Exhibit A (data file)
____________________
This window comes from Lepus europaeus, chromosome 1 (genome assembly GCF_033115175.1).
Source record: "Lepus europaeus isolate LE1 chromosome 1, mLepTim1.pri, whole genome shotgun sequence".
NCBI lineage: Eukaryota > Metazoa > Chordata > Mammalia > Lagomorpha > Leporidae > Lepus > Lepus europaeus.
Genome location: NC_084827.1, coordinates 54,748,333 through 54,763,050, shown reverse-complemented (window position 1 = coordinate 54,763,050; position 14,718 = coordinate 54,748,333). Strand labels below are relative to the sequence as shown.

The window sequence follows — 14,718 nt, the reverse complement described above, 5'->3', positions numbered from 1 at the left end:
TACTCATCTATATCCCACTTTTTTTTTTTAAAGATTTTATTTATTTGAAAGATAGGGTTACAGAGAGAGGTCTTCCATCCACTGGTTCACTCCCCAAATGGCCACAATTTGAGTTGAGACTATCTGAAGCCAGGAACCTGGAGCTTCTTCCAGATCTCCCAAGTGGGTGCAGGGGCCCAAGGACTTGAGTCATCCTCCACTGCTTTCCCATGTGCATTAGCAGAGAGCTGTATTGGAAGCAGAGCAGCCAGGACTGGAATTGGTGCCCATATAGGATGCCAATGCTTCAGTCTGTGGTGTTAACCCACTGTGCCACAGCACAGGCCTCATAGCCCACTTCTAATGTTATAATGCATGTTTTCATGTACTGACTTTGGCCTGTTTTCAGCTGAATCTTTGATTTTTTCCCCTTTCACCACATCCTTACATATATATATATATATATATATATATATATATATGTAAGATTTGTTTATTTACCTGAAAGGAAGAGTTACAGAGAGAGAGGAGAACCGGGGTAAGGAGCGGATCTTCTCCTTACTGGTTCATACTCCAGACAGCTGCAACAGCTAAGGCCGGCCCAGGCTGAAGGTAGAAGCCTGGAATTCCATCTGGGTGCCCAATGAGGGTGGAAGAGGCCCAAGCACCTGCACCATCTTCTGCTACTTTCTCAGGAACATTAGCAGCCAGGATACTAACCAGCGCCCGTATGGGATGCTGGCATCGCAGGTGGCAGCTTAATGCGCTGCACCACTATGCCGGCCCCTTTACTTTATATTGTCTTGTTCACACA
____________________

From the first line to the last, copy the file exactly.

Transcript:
This window comes from Lepus europaeus, chromosome 1 (genome assembly GCF_033115175.1).
Source record: "Lepus europaeus isolate LE1 chromosome 1, mLepTim1.pri, whole genome shotgun sequence".
NCBI lineage: Eukaryota > Metazoa > Chordata > Mammalia > Lagomorpha > Leporidae > Lepus > Lepus europaeus.
Genome location: NC_084827.1, coordinates 54,748,333 through 54,763,050, shown reverse-complemented (window position 1 = coordinate 54,763,050; position 14,718 = coordinate 54,748,333). Strand labels below are relative to the sequence as shown.

The window sequence follows — 14,718 nt, the reverse complement described above, 5'->3', positions numbered from 1 at the left end:
TACTCATCTATATCCCACTTTTTTTTTTTAAAGATTTTATTTATTTGAAAGATAGGGTTACAGAGAGAGGTCTTCCATCCACTGGTTCACTCCCCAAATGGCCACAATTTGAGTTGAGACTATCTGAAGCCAGGAACCTGGAGCTTCTTCCAGATCTCCCAAGTGGGTGCAGGGGCCCAAGGACTTGAGTCATCCTCCACTGCTTTCCCATGTGCATTAGCAGAGAGCTGTATTGGAAGCAGAGCAGCCAGGACTGGAATTGGTGCCCATATAGGATGCCAATGCTTCAGTCTGTGGTGTTAACCCACTGTGCCACAGCACAGGCCTCATAGCCCACTTCTAATGTTATAATGCATGTTTTCATGTACTGACTTTGGCCTGTTTTCAGCTGAATCTTTGATTTTTTCCCCTTTCACCACATCCTTACATATATATATATATATATATATATATATATATATGTAAGATTTGTTTATTTACCTGAAAGGAAGAGTTACAGAGAGAGAGGAGAACCGGGGTAAGGAGCGGATCTTCTCCTTACTGGTTCATACTCCAGACAGCTGCAACAGCTAAGGCCGGCCCAGGCTGAAGGTAGAAGCCTGGAATTCCATCTGGGTGCCCAATGAGGGTGGAAGAGGCCCAAGCACCTGCACCATCTTCTGCTACTTTCTCAGGAACATTAGCAGCCAGGATACTAACCAGCGCCCGTATGGGATGCTGGCATCGCAGGTGGCAGCTTAATGCGCTGCACCACTATGCCGGCCCCTTTACTTTATATTGTCTTGTTCACACA